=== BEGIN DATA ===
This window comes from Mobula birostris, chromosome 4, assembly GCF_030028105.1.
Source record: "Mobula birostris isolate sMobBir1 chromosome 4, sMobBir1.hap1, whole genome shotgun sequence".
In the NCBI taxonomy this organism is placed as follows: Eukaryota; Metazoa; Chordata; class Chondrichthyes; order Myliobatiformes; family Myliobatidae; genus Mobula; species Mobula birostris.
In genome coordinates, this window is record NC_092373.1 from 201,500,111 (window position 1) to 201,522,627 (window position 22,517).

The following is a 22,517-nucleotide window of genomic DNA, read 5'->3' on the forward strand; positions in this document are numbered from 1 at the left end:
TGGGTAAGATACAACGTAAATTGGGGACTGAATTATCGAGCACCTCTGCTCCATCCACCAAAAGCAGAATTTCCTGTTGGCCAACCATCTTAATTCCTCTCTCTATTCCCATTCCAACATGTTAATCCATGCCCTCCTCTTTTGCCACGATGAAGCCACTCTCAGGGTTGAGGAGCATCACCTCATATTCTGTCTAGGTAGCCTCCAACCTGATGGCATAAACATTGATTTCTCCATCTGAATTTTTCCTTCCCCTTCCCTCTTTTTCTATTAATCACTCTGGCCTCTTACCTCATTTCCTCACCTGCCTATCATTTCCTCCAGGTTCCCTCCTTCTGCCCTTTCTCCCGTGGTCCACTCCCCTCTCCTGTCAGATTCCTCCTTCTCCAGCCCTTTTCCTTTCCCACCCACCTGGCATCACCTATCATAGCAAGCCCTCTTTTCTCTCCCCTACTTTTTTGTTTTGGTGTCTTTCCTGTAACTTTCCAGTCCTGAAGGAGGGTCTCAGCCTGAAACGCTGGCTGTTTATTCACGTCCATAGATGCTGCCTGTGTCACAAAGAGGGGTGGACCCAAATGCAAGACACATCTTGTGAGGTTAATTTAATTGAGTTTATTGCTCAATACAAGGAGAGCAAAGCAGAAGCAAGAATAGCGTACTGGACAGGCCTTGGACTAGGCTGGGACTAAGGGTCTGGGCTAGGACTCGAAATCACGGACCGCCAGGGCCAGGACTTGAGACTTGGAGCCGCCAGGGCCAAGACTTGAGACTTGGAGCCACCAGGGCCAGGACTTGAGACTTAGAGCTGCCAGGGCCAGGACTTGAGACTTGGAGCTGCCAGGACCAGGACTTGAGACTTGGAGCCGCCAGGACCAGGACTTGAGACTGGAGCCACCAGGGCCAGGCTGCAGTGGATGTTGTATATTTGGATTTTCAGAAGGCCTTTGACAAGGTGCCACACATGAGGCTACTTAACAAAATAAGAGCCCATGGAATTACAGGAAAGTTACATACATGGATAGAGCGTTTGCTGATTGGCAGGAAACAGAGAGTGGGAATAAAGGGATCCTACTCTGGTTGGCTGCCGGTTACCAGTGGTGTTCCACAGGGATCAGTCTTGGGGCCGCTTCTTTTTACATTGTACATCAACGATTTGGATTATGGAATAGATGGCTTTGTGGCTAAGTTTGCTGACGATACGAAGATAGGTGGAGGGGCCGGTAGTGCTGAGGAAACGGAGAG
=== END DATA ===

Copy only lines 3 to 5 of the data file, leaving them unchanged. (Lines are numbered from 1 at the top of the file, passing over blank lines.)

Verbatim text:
In the NCBI taxonomy this organism is placed as follows: Eukaryota; Metazoa; Chordata; class Chondrichthyes; order Myliobatiformes; family Myliobatidae; genus Mobula; species Mobula birostris.
In genome coordinates, this window is record NC_092373.1 from 201,500,111 (window position 1) to 201,522,627 (window position 22,517).

The following is a 22,517-nucleotide window of genomic DNA, read 5'->3' on the forward strand; positions in this document are numbered from 1 at the left end: